Joseph Brennan’s rope-a-dope style allowed him to float through the primary without once resorting to his stinger. He had the full range of the state. He kept moving.
The former governor, however, is finding the ring smaller for the main event, and the counterpunching of independent Angus King is more effective than was that of opponents in the Democratic primary. In the next few weeks, Brennan will have to decide whether he is butterfly or bee.
King, criticized by Brennan as untested in the political arena, swung back effectively late last week. A self-made millionaire, King used a forum in Rockport to point out three regional success stories, including the Samoset and the Lobster Festival, to illustrate two telling points: Leaders in business are tested often. Companies in Maine have it tough (state policies make it rougher than it needs to be), and the people who run them are on the firing line. It’s live ammo in the real world ouside of Augusta. In 1990, 199 Maine businesses went under. In 1991, 392 closed down, an increase of 97 percent. Employment in Augusta held steady. “Government is no mystery and you don’t have to be in the political priesthood to do it,” King said, identifying the implication in Brennan’s barb that “only government service counts.”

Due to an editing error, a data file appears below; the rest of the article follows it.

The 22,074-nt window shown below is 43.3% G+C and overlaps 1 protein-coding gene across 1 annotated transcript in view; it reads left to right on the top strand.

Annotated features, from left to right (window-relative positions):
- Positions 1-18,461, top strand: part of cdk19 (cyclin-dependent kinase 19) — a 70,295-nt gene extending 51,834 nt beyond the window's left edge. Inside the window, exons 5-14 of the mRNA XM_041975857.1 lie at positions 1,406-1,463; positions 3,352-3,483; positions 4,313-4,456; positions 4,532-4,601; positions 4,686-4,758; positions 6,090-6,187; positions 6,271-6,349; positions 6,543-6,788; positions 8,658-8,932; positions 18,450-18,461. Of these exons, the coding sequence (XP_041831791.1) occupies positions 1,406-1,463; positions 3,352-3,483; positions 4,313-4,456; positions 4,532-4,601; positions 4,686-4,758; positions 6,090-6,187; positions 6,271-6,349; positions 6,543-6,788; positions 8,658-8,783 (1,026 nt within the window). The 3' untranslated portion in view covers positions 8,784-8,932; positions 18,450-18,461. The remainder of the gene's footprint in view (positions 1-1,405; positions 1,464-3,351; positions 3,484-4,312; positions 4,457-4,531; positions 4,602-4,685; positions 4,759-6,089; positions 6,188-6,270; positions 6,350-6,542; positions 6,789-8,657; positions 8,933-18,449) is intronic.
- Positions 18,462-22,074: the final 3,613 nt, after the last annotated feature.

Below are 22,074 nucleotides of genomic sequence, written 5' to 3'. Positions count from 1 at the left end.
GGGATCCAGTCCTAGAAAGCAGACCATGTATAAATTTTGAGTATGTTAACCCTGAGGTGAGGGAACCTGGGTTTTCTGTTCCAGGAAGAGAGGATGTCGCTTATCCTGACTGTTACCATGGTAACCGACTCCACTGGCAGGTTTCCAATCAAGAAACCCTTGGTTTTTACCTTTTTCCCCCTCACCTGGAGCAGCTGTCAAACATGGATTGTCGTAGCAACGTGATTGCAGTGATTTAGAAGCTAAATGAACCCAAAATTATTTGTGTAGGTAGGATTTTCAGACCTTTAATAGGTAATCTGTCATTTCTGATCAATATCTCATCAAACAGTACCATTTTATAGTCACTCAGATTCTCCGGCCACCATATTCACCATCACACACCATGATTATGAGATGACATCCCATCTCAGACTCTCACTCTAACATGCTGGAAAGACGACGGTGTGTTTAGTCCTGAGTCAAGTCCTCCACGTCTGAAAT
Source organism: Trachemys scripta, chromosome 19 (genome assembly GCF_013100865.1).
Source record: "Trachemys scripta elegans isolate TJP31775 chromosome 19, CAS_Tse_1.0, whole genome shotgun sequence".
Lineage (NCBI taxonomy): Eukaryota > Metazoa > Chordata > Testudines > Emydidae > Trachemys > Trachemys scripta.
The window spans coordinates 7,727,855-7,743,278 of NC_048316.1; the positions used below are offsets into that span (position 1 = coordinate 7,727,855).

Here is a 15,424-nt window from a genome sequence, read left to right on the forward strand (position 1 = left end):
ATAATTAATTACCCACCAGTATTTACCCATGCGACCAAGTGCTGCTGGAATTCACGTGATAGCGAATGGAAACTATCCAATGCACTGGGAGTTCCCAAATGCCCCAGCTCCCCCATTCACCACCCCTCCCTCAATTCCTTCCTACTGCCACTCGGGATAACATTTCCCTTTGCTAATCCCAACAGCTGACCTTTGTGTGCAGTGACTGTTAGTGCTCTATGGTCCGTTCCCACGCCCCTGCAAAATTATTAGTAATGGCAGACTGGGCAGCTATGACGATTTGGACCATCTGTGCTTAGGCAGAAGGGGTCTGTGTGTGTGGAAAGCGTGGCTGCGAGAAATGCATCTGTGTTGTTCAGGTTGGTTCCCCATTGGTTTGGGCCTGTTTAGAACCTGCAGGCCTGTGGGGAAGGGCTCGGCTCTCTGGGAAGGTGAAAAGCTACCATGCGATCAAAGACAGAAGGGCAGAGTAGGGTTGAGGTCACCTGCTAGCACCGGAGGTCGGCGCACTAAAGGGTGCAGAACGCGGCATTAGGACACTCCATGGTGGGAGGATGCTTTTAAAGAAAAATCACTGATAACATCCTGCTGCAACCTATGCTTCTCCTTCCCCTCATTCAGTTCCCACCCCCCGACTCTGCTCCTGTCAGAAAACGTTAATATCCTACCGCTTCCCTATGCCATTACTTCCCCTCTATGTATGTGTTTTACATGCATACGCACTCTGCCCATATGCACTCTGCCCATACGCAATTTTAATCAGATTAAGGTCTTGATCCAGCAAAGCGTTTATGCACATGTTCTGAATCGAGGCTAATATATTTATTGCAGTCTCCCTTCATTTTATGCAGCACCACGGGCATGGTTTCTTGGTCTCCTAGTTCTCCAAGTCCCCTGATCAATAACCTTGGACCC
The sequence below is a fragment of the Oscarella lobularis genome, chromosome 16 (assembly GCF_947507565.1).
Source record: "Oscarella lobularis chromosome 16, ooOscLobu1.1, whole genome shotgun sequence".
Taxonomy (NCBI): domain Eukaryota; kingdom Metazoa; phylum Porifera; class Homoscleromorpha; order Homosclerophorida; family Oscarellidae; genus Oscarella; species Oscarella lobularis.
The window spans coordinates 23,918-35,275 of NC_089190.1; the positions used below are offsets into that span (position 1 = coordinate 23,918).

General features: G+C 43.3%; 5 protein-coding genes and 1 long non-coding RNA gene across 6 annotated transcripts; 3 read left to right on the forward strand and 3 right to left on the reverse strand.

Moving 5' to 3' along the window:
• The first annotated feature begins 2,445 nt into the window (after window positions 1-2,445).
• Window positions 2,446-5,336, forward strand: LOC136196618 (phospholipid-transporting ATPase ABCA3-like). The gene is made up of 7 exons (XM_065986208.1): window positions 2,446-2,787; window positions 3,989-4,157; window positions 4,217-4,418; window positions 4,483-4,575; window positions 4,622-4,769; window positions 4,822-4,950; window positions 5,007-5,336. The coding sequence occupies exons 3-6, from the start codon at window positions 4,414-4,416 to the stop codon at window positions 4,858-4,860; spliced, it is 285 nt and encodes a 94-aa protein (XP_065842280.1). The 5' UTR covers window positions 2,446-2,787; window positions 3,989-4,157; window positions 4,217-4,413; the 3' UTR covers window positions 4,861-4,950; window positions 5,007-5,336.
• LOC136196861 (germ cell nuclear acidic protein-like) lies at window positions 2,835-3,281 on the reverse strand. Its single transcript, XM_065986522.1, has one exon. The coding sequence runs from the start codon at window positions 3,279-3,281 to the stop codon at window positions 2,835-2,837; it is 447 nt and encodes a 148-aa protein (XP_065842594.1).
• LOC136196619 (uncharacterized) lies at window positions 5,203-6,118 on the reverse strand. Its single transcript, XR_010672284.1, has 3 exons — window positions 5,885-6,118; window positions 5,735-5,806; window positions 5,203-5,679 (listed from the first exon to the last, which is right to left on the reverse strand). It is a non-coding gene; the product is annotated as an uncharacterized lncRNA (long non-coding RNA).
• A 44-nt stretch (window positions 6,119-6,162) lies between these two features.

Service is helpful — Republican candidate Susan Collins, a former cabinet member, is an example of how insider knowledge of government can improve a candidate’s resume — but it is not essential, any more than hard time in the private sector is necessary to be an effective politician.
The system has seen plenty of both. There are political leaders whose last serious fling with free enterprise was a summer job during college. There are businessmen (Ross Perot, the most conspicuous example), who can’t make the personal and professional leap from running a company, where employees are conditioned to say yes, to running a government, where stubborn people disagree with top management.
This isn’t the primary, in which a hard core of partisans can make a soft candidate appear strong. This is the general election, and there are many undecided voters who want to know who these candidates are and what they stand for.
It is early in the campaign, but the message from King to Brennan is clear. The former governor won’t be able to float and bob until November.